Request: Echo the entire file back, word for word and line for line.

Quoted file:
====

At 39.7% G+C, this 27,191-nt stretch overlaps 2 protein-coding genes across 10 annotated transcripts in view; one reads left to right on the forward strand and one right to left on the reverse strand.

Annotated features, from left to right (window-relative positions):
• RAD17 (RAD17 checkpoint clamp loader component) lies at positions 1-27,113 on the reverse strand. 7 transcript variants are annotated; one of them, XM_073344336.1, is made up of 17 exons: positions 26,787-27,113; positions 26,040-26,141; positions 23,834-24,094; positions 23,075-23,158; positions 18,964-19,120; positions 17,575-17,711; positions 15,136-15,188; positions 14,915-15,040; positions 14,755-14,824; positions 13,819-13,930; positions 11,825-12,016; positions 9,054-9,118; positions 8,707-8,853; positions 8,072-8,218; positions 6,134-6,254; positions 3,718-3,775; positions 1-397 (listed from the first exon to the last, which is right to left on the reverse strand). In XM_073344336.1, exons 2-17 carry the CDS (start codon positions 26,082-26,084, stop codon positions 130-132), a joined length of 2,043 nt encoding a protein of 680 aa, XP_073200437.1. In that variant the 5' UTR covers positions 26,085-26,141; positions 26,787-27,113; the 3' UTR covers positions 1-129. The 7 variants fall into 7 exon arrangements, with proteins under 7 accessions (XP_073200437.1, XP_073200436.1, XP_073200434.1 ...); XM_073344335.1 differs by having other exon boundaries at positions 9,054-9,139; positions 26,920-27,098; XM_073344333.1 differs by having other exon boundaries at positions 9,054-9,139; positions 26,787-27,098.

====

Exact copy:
At 39.7% G+C, this 27,191-nt stretch overlaps 2 protein-coding genes across 10 annotated transcripts in view; one reads left to right on the forward strand and one right to left on the reverse strand.

Annotated features, from left to right (window-relative positions):
• RAD17 (RAD17 checkpoint clamp loader component) lies at positions 1-27,113 on the reverse strand. 7 transcript variants are annotated; one of them, XM_073344336.1, is made up of 17 exons: positions 26,787-27,113; positions 26,040-26,141; positions 23,834-24,094; positions 23,075-23,158; positions 18,964-19,120; positions 17,575-17,711; positions 15,136-15,188; positions 14,915-15,040; positions 14,755-14,824; positions 13,819-13,930; positions 11,825-12,016; positions 9,054-9,118; positions 8,707-8,853; positions 8,072-8,218; positions 6,134-6,254; positions 3,718-3,775; positions 1-397 (listed from the first exon to the last, which is right to left on the reverse strand). In XM_073344336.1, exons 2-17 carry the CDS (start codon positions 26,082-26,084, stop codon positions 130-132), a joined length of 2,043 nt encoding a protein of 680 aa, XP_073200437.1. In that variant the 5' UTR covers positions 26,085-26,141; positions 26,787-27,113; the 3' UTR covers positions 1-129. The 7 variants fall into 7 exon arrangements, with proteins under 7 accessions (XP_073200437.1, XP_073200436.1, XP_073200434.1 ...); XM_073344335.1 differs by having other exon boundaries at positions 9,054-9,139; positions 26,920-27,098; XM_073344333.1 differs by having other exon boundaries at positions 9,054-9,139; positions 26,787-27,098.